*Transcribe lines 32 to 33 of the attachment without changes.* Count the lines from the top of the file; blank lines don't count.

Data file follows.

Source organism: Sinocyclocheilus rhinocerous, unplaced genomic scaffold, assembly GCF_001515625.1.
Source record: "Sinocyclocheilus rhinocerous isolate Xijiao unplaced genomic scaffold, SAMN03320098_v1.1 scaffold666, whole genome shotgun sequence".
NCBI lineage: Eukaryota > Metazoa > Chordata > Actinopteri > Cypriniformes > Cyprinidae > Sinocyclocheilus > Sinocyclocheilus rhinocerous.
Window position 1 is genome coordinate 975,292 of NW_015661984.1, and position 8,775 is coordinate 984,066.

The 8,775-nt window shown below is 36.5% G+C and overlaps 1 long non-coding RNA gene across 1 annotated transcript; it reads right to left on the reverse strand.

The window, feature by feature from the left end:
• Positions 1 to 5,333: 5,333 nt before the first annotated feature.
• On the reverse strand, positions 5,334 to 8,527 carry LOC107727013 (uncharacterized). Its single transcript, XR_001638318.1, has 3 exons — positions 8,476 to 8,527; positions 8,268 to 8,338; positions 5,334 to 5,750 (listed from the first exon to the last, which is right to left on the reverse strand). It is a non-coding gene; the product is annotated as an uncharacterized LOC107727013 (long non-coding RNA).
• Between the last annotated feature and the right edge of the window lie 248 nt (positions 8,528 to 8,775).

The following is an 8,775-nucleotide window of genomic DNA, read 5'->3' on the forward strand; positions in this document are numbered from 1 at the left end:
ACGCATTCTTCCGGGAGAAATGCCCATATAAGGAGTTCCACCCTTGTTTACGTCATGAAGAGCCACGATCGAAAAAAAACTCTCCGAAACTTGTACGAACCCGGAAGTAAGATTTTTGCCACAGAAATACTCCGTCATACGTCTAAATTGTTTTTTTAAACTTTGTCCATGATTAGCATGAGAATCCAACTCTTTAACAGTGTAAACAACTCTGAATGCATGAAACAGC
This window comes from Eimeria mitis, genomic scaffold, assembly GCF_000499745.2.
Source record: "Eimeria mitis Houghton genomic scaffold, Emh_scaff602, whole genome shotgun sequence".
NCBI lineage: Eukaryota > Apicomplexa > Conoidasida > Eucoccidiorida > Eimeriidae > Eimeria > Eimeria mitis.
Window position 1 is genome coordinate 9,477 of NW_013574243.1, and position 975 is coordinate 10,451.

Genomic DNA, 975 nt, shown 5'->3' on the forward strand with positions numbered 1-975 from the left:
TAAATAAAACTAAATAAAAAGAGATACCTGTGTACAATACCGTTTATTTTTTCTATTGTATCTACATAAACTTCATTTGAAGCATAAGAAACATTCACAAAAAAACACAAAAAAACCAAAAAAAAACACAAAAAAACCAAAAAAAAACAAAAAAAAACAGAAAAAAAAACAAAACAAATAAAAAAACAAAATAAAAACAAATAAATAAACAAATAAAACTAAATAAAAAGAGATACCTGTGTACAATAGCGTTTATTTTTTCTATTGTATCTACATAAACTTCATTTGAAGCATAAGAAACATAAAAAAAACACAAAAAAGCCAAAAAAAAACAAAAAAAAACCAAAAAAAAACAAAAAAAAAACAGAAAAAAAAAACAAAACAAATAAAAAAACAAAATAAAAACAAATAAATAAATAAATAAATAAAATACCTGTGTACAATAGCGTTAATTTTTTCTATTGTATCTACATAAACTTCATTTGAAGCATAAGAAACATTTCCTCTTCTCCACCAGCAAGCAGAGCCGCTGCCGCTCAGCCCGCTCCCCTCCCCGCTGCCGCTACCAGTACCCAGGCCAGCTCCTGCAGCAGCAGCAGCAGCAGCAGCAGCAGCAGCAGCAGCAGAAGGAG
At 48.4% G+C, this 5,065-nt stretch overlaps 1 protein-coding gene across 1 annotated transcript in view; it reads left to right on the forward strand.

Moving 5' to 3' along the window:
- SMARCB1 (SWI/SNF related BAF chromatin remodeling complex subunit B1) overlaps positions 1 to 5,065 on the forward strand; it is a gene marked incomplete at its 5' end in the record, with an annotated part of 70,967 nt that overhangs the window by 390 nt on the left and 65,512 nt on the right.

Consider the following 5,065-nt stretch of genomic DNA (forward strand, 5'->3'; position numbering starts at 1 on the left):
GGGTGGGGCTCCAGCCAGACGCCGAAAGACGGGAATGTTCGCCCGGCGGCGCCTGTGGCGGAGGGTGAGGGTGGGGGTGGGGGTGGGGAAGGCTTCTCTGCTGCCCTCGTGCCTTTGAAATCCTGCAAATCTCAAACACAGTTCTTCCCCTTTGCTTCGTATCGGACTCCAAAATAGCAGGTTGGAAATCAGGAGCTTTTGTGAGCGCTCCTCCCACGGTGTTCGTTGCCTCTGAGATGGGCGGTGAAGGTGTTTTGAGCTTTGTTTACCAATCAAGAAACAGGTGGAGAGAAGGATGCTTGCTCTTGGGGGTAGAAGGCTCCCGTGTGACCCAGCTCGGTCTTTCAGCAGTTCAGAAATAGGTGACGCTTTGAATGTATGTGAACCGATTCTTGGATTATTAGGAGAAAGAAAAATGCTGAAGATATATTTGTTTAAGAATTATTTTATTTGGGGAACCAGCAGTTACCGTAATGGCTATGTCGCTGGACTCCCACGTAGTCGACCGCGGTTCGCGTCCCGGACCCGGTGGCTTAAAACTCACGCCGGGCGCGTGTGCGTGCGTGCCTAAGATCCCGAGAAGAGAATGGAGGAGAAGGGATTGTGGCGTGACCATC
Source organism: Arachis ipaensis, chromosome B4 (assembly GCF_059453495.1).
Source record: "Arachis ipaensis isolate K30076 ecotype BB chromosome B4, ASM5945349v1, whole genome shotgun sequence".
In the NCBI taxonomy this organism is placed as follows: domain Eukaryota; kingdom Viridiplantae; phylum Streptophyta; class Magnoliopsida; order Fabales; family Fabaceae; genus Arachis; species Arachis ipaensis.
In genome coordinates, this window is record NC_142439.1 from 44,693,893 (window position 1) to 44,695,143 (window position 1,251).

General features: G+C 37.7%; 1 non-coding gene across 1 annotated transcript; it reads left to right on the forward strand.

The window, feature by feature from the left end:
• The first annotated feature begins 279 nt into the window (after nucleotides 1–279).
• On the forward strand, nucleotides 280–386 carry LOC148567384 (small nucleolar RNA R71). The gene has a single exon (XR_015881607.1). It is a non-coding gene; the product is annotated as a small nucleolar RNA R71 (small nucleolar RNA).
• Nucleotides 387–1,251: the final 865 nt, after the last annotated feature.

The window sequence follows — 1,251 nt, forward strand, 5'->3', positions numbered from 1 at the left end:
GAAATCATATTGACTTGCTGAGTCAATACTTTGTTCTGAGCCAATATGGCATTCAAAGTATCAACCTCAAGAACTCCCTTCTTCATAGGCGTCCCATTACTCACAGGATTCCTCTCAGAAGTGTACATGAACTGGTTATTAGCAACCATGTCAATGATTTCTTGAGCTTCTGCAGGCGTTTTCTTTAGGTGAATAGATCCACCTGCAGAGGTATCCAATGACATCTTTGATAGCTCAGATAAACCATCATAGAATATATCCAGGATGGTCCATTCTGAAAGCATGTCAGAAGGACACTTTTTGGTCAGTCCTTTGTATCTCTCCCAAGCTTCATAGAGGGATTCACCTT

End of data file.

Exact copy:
The window sequence follows — 1,251 nt, forward strand, 5'->3', positions numbered from 1 at the left end:
GAAATCATATTGACTTGCTGAGTCAATACTTTGTTCTGAGCCAATATGGCATTCAAAGTATCAACCTCAAGAACTCCCTTCTTCATAGGCGTCCCATTACTCACAGGATTCCTCTCAGAAGTGTACATGAACTGGTTATTAGCAACCATGTCAATGATTTCTTGAGCTTCTGCAGGCGTTTTCTTTAGGTGAATAGATCCACCTGCAGAGGTATCCAATGACATCTTTGATAGCTCAGATAAACCATCATAGAATATATCCAGGATGGTCCATTCTGAAAGCATGTCAGAAGGACACTTTTTGGTCAGTCCTTTGTATCTCTCCCAAGCTTCATAGAGGGATTCACCTT